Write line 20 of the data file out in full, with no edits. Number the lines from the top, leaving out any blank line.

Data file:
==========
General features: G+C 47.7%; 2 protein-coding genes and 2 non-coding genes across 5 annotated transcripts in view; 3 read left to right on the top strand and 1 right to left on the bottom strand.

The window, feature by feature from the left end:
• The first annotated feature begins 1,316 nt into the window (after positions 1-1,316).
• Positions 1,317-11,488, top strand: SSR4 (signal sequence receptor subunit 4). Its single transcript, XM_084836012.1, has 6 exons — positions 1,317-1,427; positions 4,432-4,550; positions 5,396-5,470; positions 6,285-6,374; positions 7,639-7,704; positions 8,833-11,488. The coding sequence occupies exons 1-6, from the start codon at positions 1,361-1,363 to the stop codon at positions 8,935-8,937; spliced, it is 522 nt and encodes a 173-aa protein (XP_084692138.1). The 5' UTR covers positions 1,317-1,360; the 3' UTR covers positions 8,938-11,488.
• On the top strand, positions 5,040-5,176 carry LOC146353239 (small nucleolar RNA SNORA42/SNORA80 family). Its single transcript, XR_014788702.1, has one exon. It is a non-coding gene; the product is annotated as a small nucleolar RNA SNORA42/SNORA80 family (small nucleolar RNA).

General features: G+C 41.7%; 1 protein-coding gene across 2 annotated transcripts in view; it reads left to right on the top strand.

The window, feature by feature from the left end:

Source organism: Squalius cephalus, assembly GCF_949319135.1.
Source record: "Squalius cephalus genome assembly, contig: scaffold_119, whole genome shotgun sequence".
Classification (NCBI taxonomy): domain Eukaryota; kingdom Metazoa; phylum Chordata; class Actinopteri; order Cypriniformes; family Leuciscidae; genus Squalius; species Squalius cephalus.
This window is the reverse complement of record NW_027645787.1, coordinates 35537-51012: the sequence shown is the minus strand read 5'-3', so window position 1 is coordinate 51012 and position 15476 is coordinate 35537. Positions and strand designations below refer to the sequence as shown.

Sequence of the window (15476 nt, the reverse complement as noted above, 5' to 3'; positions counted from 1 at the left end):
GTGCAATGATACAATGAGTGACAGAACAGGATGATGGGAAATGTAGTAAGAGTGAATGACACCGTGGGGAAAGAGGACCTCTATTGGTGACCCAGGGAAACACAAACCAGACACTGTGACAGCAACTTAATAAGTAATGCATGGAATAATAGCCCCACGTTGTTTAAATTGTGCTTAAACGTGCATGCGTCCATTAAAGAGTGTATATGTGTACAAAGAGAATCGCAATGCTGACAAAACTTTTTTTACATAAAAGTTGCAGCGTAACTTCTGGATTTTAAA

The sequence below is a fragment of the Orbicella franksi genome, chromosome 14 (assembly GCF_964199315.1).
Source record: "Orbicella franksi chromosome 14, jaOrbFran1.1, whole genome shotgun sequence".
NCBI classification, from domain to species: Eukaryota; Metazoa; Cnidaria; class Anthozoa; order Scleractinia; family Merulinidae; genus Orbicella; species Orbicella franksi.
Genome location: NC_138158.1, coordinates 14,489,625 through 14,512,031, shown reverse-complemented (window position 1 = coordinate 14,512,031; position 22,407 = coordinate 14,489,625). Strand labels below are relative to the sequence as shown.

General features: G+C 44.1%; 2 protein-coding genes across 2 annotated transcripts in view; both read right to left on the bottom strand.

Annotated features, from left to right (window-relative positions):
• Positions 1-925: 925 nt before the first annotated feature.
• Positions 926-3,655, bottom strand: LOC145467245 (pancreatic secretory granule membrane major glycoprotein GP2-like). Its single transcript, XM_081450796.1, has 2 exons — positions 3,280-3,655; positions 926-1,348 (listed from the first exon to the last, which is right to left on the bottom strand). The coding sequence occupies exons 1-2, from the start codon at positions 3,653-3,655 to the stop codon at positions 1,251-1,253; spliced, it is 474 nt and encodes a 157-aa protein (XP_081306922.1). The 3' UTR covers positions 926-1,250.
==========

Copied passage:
• Positions 1-925: 925 nt before the first annotated feature.